My mother says that fanfiction doesn’t count as reading because “it isn’t nearly as good as the stuff that’s published. You’re not going to find something online that will win a Booker Prize.”
Please reblog if you count fan fiction as…
When I was in elementary school, my mother made a deal with me: she’d pay for whatever books I wanted out of those Scholastic reading order things that appeared on our desks so long as I got an equal number of Newbery Medal-winning books. Otherwise, I could still get them, but I’d have to pay for them out of my allowance. Somehow, the scenario where I’d pick out the books I wanted, then pick out an equal number of Newbery books and never read the latter never occurred to her, which is what actually happened. (Okay, I did read some of them. But mostly only if they had the word “dragon” in the title, and someone I trusted promised me that it didn’t end in sadness and death.) So the moral of this story is “kids are sneaky little fox bagels, even the anxious and well-behaved ones, and will happily follow the letter of the agreement while flouting the spirit”.
Wait, no, that’s not it. Well, that’s not all.
No, most pieces of fan fiction probably aren’t going to win a Booker Prize. And a lot of it isn’t very good, because it’s written by for free and out of love by people who are learning how to write (myself included. You guys don’t even want to know about the terrible characters I inflicted on the Animorphs and Gundam Wing universes back in my early days). And there is nothing wrong with that. The fact that it’s not award-winning doesn’t mean it “doesn’t count as reading”; which is a phrase I honestly cannot comprehend.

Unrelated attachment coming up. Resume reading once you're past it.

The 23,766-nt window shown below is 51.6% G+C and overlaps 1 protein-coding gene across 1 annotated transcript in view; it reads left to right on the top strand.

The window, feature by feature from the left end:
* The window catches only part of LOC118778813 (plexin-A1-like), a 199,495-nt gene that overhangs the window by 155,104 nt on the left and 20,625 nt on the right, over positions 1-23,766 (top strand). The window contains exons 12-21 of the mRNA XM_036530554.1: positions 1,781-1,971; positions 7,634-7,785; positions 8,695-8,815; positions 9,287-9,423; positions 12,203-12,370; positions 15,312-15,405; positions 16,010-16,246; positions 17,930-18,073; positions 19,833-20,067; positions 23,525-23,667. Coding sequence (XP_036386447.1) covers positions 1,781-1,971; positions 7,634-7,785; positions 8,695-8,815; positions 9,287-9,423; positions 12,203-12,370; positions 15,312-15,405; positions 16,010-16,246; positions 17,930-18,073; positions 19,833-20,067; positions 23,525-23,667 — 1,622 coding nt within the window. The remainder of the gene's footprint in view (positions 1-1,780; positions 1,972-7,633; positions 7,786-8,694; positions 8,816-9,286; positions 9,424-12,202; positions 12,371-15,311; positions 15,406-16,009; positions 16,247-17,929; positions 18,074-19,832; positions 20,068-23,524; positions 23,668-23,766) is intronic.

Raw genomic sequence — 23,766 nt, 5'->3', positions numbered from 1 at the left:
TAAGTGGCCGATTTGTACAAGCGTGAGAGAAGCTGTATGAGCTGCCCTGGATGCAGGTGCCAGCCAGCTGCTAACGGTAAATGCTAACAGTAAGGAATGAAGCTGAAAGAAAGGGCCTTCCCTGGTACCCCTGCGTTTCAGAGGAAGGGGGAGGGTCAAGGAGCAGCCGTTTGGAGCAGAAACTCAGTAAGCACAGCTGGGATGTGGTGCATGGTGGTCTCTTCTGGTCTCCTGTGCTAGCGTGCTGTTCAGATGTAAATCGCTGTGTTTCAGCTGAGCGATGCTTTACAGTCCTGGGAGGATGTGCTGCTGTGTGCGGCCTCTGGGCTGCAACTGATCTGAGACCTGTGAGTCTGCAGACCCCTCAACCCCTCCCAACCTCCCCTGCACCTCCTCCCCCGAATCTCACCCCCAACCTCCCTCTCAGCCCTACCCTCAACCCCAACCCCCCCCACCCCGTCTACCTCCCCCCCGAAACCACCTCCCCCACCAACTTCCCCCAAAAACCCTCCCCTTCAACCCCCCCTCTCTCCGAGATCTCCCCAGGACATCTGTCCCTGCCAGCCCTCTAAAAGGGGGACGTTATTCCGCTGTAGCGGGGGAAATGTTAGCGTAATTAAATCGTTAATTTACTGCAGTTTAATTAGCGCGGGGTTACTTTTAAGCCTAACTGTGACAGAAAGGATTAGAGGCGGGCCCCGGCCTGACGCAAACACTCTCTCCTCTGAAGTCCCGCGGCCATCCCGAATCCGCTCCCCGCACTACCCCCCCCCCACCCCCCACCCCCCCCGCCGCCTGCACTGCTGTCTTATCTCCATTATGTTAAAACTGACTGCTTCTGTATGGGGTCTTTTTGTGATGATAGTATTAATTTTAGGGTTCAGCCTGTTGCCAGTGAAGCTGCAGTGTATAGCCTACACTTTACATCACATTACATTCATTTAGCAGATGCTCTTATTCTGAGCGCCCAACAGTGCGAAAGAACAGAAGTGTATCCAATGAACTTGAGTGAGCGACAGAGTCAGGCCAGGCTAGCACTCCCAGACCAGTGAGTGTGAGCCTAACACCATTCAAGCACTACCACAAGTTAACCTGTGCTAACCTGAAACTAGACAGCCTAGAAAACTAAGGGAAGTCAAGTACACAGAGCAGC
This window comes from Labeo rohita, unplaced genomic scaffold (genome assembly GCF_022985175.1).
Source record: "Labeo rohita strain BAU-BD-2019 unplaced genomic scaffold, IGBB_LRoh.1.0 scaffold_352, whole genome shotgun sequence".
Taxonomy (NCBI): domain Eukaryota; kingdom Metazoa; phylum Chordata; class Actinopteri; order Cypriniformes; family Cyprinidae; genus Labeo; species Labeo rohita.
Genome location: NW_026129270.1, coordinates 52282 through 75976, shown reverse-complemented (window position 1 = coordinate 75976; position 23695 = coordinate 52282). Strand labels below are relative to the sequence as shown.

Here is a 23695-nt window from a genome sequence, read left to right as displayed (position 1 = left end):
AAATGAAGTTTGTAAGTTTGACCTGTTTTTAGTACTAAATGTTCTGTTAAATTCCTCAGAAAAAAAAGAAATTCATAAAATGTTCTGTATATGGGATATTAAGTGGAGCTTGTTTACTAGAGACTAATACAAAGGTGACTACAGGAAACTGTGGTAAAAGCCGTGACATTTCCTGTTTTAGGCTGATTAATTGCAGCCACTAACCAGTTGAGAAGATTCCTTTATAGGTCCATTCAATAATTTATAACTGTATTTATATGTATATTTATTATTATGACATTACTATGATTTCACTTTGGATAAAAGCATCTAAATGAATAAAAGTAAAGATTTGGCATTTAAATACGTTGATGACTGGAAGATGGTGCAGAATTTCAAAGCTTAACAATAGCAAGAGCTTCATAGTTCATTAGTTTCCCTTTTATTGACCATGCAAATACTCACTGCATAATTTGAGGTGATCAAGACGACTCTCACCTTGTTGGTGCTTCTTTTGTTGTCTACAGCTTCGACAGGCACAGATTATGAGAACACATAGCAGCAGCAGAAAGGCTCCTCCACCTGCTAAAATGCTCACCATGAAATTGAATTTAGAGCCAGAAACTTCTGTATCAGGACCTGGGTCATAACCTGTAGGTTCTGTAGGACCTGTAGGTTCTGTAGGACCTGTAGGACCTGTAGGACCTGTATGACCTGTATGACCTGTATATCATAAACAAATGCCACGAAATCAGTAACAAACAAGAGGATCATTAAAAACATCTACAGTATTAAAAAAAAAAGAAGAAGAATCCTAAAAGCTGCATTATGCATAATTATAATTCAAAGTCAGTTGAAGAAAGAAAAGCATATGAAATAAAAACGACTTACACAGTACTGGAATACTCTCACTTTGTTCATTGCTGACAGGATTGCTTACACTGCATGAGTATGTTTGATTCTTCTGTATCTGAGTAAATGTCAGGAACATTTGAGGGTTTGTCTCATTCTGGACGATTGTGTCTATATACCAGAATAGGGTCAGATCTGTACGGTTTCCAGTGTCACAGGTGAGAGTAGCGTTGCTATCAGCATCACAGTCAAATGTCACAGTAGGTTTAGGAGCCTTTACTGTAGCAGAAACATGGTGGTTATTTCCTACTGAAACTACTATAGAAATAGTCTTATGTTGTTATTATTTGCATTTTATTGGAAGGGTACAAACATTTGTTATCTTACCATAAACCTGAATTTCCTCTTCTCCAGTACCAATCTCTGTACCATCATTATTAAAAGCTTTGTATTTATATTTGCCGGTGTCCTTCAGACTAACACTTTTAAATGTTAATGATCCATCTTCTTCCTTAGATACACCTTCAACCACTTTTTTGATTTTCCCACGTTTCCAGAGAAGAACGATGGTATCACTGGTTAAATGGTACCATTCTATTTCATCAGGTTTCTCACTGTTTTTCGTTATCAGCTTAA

However, I do agree with Saphie — it’s a lot of fun, but you’ve also got to poke your head out of it from time to time, if only to find more things to be a fan of. I can make perfectly tasty food in my slow cooker, but I’m still going to moan to my roommate about how I want to eat every single thing I see on Top Chef because those are people who know what the hell they’re doing and are really goddamned good at it.
So yes, read all the fan fiction you want and wave your mother off when she despairs of your ability to read things that somehow “don’t count” as reading. What you do for pleasure is your business as long as you’re not hurting yourself or others (unless prior agreements have been reached and appropriate physical and mental safety measures taken, as E.L. James would know if she’d done any goddamned research on BDSM. Do your research, people! That’s what librarians are for! We are ethically required to not judge your information needs!) But you should definitely go out and get recommendations for other works, just to expand your literary world. Especially go and read stuff by people who have different life experiences than you do (people of other races, other sexual orientations, other gender experiences, etc) because then you learn stuff about people who are not like you, and that’s awesome!
This is a good response. I like this response.